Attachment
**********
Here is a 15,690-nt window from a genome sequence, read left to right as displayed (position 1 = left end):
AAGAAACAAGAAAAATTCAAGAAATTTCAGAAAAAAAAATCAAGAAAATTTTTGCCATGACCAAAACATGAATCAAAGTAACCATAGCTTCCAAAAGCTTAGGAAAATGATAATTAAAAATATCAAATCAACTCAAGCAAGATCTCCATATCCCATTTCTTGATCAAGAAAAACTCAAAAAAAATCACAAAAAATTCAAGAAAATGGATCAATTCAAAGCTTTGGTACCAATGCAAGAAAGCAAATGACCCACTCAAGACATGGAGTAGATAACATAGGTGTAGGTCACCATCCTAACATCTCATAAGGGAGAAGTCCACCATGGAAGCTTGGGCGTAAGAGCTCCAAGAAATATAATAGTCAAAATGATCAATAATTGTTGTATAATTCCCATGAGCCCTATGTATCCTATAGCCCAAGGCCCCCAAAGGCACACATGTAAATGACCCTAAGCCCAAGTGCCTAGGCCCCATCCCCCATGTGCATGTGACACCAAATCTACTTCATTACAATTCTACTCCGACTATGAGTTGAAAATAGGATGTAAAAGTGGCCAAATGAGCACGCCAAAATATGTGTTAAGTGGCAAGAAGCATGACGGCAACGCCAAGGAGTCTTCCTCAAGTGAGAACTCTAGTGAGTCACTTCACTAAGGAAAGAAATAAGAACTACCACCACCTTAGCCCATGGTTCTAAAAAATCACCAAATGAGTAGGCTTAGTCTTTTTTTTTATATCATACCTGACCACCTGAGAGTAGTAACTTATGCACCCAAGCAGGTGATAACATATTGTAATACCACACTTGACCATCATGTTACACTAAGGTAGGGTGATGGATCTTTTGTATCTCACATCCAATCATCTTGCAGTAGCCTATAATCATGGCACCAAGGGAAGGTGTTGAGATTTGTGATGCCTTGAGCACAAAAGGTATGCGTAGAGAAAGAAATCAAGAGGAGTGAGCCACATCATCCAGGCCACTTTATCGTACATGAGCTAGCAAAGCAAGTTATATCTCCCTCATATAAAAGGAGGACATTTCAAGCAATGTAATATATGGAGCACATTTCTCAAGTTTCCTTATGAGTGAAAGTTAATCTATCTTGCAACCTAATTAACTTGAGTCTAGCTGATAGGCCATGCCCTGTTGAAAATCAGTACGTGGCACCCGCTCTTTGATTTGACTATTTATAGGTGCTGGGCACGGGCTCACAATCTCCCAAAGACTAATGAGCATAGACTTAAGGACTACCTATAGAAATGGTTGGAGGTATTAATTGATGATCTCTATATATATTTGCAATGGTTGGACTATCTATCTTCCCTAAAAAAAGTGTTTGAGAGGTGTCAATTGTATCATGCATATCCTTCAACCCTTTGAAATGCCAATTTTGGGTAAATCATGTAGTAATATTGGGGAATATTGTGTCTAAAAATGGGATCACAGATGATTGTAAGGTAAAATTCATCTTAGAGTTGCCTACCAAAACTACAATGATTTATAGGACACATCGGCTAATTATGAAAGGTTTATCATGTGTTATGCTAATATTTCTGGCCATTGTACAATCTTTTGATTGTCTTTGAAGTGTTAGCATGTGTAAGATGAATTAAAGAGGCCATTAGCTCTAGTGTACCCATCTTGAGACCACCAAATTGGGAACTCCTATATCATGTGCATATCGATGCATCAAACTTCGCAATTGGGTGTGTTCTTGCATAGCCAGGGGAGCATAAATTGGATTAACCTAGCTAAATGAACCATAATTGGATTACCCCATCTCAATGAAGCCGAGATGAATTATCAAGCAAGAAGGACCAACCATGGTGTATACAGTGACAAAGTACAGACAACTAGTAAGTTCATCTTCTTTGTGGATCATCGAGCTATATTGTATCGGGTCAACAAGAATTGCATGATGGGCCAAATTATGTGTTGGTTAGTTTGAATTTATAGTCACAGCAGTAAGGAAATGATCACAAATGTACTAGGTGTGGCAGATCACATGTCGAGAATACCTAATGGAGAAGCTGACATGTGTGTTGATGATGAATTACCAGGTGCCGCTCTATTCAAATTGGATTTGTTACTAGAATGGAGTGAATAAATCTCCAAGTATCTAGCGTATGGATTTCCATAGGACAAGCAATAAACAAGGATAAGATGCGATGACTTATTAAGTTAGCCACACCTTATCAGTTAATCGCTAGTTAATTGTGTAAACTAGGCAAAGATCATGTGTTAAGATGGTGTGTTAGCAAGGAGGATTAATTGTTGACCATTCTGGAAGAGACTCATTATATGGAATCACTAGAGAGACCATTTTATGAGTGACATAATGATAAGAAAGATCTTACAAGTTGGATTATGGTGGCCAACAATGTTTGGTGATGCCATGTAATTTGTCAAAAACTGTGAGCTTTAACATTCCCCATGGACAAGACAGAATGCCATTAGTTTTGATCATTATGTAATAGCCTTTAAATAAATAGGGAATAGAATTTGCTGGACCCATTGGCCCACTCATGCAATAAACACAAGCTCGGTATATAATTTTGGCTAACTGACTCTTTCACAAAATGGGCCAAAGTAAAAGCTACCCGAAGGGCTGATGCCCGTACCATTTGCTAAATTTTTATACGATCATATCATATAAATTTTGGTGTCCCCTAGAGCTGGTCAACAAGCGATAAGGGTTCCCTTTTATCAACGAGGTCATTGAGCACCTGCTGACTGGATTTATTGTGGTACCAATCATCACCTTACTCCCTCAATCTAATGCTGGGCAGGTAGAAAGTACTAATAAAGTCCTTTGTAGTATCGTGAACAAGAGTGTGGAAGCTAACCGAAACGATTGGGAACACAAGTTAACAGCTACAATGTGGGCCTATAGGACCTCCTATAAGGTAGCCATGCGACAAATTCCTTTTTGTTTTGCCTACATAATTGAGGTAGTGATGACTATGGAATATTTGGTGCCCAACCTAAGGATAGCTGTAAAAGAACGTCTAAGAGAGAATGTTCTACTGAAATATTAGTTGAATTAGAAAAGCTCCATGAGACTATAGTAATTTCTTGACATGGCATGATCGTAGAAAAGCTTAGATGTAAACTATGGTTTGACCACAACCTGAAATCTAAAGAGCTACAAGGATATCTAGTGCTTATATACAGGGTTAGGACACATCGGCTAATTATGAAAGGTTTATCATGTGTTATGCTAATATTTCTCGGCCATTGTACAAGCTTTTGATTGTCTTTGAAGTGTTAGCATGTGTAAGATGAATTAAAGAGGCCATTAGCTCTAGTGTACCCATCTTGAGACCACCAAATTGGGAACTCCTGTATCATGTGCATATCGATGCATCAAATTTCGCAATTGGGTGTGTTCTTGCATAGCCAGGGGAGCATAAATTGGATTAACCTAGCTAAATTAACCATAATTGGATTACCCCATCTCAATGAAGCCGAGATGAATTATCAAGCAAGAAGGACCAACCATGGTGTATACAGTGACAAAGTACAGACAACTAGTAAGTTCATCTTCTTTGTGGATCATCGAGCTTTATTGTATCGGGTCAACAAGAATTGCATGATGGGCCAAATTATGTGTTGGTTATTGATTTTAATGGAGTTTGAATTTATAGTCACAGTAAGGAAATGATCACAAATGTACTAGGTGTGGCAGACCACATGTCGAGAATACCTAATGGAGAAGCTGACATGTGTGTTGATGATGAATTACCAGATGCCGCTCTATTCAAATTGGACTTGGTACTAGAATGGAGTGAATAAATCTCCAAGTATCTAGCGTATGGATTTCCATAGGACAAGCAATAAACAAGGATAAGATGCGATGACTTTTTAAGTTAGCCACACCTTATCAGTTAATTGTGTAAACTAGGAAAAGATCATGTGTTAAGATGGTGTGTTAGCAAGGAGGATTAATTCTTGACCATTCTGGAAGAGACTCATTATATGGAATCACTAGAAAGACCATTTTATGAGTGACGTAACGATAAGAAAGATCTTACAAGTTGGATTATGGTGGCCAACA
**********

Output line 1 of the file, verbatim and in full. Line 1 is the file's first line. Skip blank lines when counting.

Here is a 15,690-nt window from a genome sequence, read left to right as displayed (position 1 = left end):